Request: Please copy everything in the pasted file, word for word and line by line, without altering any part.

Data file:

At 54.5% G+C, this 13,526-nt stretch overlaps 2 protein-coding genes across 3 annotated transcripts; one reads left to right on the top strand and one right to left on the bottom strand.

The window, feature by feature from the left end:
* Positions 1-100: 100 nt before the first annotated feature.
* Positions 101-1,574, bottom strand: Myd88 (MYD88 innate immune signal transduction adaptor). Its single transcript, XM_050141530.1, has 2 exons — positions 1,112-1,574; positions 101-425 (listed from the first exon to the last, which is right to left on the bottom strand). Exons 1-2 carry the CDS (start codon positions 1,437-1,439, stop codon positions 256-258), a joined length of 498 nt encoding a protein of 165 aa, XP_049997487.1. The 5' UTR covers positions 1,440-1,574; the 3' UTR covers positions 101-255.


At 54.5% G+C, this 13,526-nt stretch overlaps 2 protein-coding genes across 3 annotated transcripts; one reads left to right on the top strand and one right to left on the bottom strand.

The window, feature by feature from the left end:
* Positions 1-100: 100 nt before the first annotated feature.
* Positions 101-1,574, bottom strand: Myd88 (MYD88 innate immune signal transduction adaptor). Its single transcript, XM_050141530.1, has 2 exons — positions 1,112-1,574; positions 101-425 (listed from the first exon to the last, which is right to left on the bottom strand). Exons 1-2 carry the CDS (start codon positions 1,437-1,439, stop codon positions 256-258), a joined length of 498 nt encoding a protein of 165 aa, XP_049997487.1. The 5' UTR covers positions 1,440-1,574; the 3' UTR covers positions 101-255.